Toman Iran

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Toman Iran
Toman
Iran AH1314 (c.1896) 10 Toman.jpg
Syiling emas 10 toman, 1314H (s. 1896M), menggambarkan Mozaffar ad-Din, shah dinasti Qajar
Jenis mata wang
Subunit
 ​110000Dinar (bekas)
 ​110Deman
Wang kertas
 Kerap digunakan1,000; 2,000; 5,000; 10,000; 50,000; dan 100,000
Duit syiling
 Kerap digunakan15, ​12, 1, 2, 5, 10, dan 25
Pengguna Iran
Pengeluaran
Bank pusatIran
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Toman Iran (Bahasa Parsi: تومان‎, translit. tomān, disebut [tomɑn]; daripada bahasa Mongolia tomen 'unit sepuluh ribu',[1][2][a] lihat unit tersebut dipanggil tumen) ialah superunit mata wang rasmi Iran, rial. Satu toman sama dengan sepuluh ten rial. Walaupun rial mata wang rasmi, rakyat Iran menggunakan toman dalam kehidupan harian.[8]

Pada asalnya, toman terdiri daripada 10,000 dinar. Antara tahun 1798 dengan tahun 1825, toman juga dipecah bagi kepada lapan rial, setiap 1,250 dinar. Pada tahun 1825, qiran diperkenalkan, bernilai 1,000 dinar atau satu persepuluh toman.

Pada tahun 1932, rial diganti dengan qiran pada tara, dengan 1 toman sama dengan 10 rial. Pada 7 Disember 2016, kerajaan Iran meluluskan panggilan oleh bank pusat Iran untuk mengganti rial Iran dengan denominasi toman yang lebih dikenali dalam bahasa percakapan dan sejarah.[9] Pada awal 2019, berikutan hiperinflasi rial, bank pusat membuat suatu usul baru, mencadangkan mata wang tersebut didenominasikan semula dengan memperkenalkan toman baru dengan nilai 10,000 rial.[8]

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  1. ^ Menurut Lee Ki-moon, seorang profesor linguistik di Universiti Kebangsaan Seoul, perkataan 'Tumen' dijumpai dalam bahasa Altaik (sebuah keluarga bahasa yang diusulkan, kini dilihat meluas sebagai diragui)[3][4][5][6] ialah "sudah pasti pinjaman daripada bahasa-bahasa Tocharia".[7]

Rujukan[sunting | sunting sumber]

  1. ^ Fragner, Bert (1986). "Social and Internal Economic Affairs". Dalam Jackson, Peter; Lockhart, Laurence (para penyunting). The Cambridge History of Iran (Vol. 6). Cambridge University Press. m/s. 557. ISBN 978-0521200943. The unit of reckoning was the Tūmān (from the Mongol Tümen, i.e. 10,000), the equivalent of 10,000 dīnārs.
  2. ^ Album, Stephen; Bates, Michael L.; Floor, Willem (1992). "COINS AND COINAGE". Encyclopaedia Iranica, Vol. VI, Fasc. 1. halaman 14–41. (...) of Transoxania (near modern Dushanbe), for 1,000 Tomans (Tūmān or "Toomān"< Mong. Toman “10,000,” originally designating a value of 10,000 dinars) of copper coins (Folūs) per year. Missing or empty |title= (bantuan)
  3. ^ "While 'Altaic' is repeated in encyclopedias and handbooks most specialists in these languages no longer believe that the three traditional supposed Altaic groups, Turkic, Mongolian and Tungusic, are related." Lyle Campbell & Mauricio J. Mixco, A Glossary of Historical Linguistics (2007, University of Utah Press), pg. 7.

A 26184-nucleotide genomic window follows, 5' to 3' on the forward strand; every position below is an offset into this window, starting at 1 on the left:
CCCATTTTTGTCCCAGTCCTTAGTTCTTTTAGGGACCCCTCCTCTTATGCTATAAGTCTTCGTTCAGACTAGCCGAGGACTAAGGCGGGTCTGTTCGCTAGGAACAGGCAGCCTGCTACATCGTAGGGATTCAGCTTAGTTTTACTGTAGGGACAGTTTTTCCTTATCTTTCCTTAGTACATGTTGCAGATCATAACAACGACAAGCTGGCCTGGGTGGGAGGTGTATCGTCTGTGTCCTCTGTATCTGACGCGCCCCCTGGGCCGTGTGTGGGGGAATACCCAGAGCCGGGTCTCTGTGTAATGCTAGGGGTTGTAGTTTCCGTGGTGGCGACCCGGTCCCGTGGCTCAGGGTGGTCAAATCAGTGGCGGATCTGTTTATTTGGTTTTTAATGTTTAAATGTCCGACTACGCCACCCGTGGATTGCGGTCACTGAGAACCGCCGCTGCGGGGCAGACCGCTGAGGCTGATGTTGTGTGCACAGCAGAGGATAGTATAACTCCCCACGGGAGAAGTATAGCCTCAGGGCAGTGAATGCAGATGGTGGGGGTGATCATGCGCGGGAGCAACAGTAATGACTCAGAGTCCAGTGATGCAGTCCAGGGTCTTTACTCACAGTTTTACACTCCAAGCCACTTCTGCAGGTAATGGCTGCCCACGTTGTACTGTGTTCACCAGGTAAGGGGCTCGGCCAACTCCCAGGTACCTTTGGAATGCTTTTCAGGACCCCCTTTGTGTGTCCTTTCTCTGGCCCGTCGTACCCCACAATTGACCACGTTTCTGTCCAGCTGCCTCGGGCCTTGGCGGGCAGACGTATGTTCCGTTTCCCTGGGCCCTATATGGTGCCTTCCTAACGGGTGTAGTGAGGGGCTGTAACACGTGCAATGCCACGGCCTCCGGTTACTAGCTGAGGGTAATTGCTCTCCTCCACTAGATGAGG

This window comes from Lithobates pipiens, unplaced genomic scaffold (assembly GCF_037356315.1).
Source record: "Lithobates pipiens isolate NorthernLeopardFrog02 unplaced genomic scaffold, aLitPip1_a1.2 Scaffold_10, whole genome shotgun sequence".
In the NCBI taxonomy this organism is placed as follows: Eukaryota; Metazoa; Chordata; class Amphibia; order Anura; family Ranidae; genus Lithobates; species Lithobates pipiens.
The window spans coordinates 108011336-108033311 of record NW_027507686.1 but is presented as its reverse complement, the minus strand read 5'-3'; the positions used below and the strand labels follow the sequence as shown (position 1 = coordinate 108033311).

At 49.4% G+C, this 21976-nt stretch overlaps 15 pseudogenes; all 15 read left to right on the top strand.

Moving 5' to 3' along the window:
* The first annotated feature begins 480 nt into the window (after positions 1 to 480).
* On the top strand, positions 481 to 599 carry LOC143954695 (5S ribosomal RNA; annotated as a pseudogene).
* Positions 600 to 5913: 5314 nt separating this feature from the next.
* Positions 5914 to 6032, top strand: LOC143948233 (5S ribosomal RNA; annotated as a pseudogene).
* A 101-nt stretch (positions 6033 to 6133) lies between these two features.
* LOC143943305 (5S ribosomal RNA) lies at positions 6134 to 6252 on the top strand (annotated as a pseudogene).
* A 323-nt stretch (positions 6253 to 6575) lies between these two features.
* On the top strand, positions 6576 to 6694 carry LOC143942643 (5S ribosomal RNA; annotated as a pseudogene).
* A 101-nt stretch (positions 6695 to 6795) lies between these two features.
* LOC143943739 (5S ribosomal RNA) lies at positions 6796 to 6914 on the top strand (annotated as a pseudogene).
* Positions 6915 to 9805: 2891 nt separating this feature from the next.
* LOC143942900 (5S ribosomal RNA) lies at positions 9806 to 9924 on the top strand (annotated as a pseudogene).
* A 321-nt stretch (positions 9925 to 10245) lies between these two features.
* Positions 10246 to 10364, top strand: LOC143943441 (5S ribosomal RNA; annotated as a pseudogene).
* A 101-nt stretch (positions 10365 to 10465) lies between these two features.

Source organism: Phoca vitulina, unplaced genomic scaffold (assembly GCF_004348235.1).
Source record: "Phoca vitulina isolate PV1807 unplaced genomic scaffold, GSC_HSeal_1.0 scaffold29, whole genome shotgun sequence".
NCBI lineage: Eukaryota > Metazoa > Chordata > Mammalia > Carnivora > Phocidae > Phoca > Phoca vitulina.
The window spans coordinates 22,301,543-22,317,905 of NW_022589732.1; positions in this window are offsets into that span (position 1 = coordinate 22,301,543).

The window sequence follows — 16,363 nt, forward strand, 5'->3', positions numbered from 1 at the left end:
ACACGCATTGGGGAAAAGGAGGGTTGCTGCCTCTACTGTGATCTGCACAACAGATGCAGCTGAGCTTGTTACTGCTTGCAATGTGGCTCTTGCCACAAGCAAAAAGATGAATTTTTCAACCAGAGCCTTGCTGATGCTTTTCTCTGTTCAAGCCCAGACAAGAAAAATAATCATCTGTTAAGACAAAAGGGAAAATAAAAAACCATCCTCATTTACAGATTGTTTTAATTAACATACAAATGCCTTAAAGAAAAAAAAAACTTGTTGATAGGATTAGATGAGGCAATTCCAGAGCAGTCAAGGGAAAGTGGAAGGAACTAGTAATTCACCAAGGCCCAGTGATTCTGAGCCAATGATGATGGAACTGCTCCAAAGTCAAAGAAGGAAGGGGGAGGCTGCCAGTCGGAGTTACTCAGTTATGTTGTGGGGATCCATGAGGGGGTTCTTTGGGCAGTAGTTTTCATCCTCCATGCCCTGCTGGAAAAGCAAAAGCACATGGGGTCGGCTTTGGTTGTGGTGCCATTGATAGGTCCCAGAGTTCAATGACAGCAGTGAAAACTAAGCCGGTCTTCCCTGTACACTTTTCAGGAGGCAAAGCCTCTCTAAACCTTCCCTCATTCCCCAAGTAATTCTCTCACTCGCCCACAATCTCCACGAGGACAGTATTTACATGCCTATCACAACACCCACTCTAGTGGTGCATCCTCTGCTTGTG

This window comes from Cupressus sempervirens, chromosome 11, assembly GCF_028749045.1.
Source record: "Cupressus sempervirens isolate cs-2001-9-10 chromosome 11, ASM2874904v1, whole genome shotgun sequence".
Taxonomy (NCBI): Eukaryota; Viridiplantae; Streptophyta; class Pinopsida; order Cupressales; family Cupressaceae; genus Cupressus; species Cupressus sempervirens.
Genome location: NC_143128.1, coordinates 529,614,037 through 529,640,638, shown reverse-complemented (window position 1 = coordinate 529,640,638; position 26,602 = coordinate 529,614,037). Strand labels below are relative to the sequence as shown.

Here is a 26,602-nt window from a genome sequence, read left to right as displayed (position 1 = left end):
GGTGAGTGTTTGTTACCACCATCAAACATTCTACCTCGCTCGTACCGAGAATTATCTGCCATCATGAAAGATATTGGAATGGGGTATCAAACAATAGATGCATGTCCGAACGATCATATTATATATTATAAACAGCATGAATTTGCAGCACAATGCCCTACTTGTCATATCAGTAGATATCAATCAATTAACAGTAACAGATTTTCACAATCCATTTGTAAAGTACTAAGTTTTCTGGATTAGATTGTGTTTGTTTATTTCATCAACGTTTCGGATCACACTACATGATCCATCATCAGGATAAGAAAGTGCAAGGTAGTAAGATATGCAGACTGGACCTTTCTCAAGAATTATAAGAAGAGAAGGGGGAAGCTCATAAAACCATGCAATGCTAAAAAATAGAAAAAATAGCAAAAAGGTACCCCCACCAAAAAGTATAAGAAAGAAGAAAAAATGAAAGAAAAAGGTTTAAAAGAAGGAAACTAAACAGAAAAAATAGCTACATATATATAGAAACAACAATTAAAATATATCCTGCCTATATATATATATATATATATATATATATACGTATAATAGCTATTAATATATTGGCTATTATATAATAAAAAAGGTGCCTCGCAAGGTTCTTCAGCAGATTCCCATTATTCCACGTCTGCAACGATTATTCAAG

4. ^ "When cognates proved not to be valid, Altaic was abandoned, and the received view now is that Turkic, Mongolian, and Tungusic are unrelated." Johanna Nichols, Linguistic Diversity in Space and Time (1992, Chicago), pg. 4.
  5. ^ "Careful examination indicates that the established families, Turkic, Mongolian, and Tungusic, form a linguistic area (called Altaic)...Sufficient criteria have not been given that would justify talking of a genetic relationship here." R.M.W. Dixon, The Rise and Fall of Languages (1997, Cambridge), pg. 32.
  6. ^ "...[T]his selection of features does not provide good evidence for common descent" and "we can observe convergence rather than divergence between Turkic and Mongolic languages--a pattern than is easily explainable by borrowing and diffusion rather than common descent", Asya Pereltsvaig, Languages of the World, An Introduction (2012, Cambridge) has a good discussion of the Altaic hypothesis (pp. 211-216).
  7. ^ Ki-moon, Lee. "The Silk Road And The Korean Language". Seoul National University: 5. Lastly, I would like to add a comment on ‘zh-mun’ (thousand) in Middle Korean. This 'zh-mun' is quite similar to the word in Altai languages meaning 'ten thousand.' In Jurchen, 'ten thousand' was called 'tumen.' In 'Yongbi Och'onga' ("eulogy of the foundation of the Yi Dynasty") (1, 8), there is a footnote that ‘ ’ ( tumen) of ' ' (the Tuman river of today) came from the Jurchen word meaning 'ten thousand.' In Manchu, ' ' (ten thousand) is also 'tumen'. These are a borrowing from the Mongolian word ‘tumen' (ten thousand). ‘Tumen’ (ten thousand) was also in Old Turkic. This 'tumen' in these Altaic languages is certainly a borrowing from Tocharian (Clauson 1972). In Tocharian A, there is 'tman,' in Tocharian B 'tmane', 'tumane'. Petikan journal memerlukan |journal= (bantuan)
  8. ^ a b Maziar Motamedi (29 January 2019). "Can a New Currency End Tehran's Economic Woes?". ForeignPolicy.com.
  9. ^ Iran considers currency change

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